By Gentiola Madhi
The students of Albania’s public universities have been on the streets of Tirana since two weeks, protesting against the controversial law on higher education, poor quality of teaching, and corruption. Small groups of protesters, in spite of weather conditions, spend their nights in front of the Prime Minister’s Office. Unlike past experiences, these protests are characterised by sporadic, horizontal, and non-political gatherings. The students’ peaceful demonstrations have marked a new standard in the ‘land of the eagles’, where the wind of democracy has been slowly blowing since the end of the communist regime.
Unusually for Albania to date, besides the lack of incidents or confrontations, the students proceed, at the end of each protesting day, to clean the streets where they have marched. This symbolic act aims at showing that the students’ overall goal is the protection of the common good.
The students have submitted eight requests to the government, where the abrogation of the law is the first step towards sustainably addressing the current situation in public universities. At first, Prime Minister Rama offered some concessions regarding the abolition of tuition fees for excellent students and those from families in need and employment opportunities for 1,000 students in the public administration, etc., which were immediately rejected. According to protesters, it does not make sense to provide alternative concessions instead of addressing the root cause. Their recurrent chorus states “We have nothing to negotiate, as our requests are basic”.
So far, the students’ commitment and resistance to any dialogue or compromise on the submitted requests has gone beyond any expectation, and the government itself seems unable and/or unwilling to properly deal with the situation. In last Thursday’s parliamentary session, the Prime Minister publicly admitted that ‘first the protest gave a slap to the government. Secondly, the protest gave a punch to the opposition, and thirdly it gave hope to society”. He expressed his readiness to meet the eight requests, provided that a channel of dialogue is previously established.
Despite the fact that students explicitly ruled out any dialogue, the Prime Minister shows no inclination to abrogate the law on higher education. This would constitute a risky move for his leadership as well as a precedent for future concessions. The socialist government renewed its mandate in June 2017 and is expected to govern Albania until summer 2021.
At the moment, the responsibilities for the deterioration of higher education remain ‘orphan’. Nobody has resigned so far and mutual blaming is performed between the management of public universities and the government. An urgent meeting was called by Prime Minister Rama with the rectors and deans (livestreamed at ERTV – Edi Rama TV), which resulted in a long monologue on the students’ frustration, bad management of public universities, and prospective revision of the latter’s autonomy degree.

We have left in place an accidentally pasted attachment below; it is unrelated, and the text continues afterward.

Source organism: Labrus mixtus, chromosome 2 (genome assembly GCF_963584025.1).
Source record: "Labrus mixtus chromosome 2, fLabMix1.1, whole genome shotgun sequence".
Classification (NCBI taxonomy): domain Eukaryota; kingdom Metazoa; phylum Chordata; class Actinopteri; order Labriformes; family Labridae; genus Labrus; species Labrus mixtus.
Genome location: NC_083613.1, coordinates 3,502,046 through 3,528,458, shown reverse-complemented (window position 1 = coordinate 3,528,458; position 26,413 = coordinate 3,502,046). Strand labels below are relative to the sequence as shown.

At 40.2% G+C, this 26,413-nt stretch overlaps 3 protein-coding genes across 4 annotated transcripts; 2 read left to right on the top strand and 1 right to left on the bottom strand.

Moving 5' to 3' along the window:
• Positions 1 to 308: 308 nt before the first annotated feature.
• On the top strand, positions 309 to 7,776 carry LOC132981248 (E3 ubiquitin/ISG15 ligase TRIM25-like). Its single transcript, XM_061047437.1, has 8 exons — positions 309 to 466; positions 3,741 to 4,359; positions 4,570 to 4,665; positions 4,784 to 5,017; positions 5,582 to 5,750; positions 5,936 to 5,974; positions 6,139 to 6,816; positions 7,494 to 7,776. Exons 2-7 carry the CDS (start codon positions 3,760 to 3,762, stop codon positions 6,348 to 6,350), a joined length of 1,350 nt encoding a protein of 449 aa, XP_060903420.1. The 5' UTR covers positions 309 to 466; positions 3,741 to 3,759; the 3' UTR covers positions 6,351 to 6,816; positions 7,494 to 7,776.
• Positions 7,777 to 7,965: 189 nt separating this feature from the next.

The unpopular reform has been a known “hot potato” since its conception. Back in 2015, the very Minister of Education, Youth and Sports declared in a parliamentary session that only the University of Tirana had sent more than 200 pages of comments on the first draft law, and only 6 pages to the second one. It is hard to imagine that such a wide consensus was reached in such a short time. Moreover, the reform was passed over three years ago, and yet not all the sublegal acts have been adopted. This legal vacuum has created space for abuse and misconducts on the side of universities too.
In this highly polarised public space, the media outlets close to the government have been spreading fake news in an attempt to manipulate the public opinion. The main messages revolve around the opposition’s orchestration of the protests, decreasing number of students protesting on the streets, etc. In fact, it would be impossible for the current fragmented opposition to organise and maintain such a massive protest. They have already tried and failed.
In front of the government’s stubborn attitude and widespread lack of trust, the students have opted for an escalation of their protests, where blocking the circulation in the main roads of Tirana is only a first move that can be followed also by hunger-strike, as long as the law is not abrogated.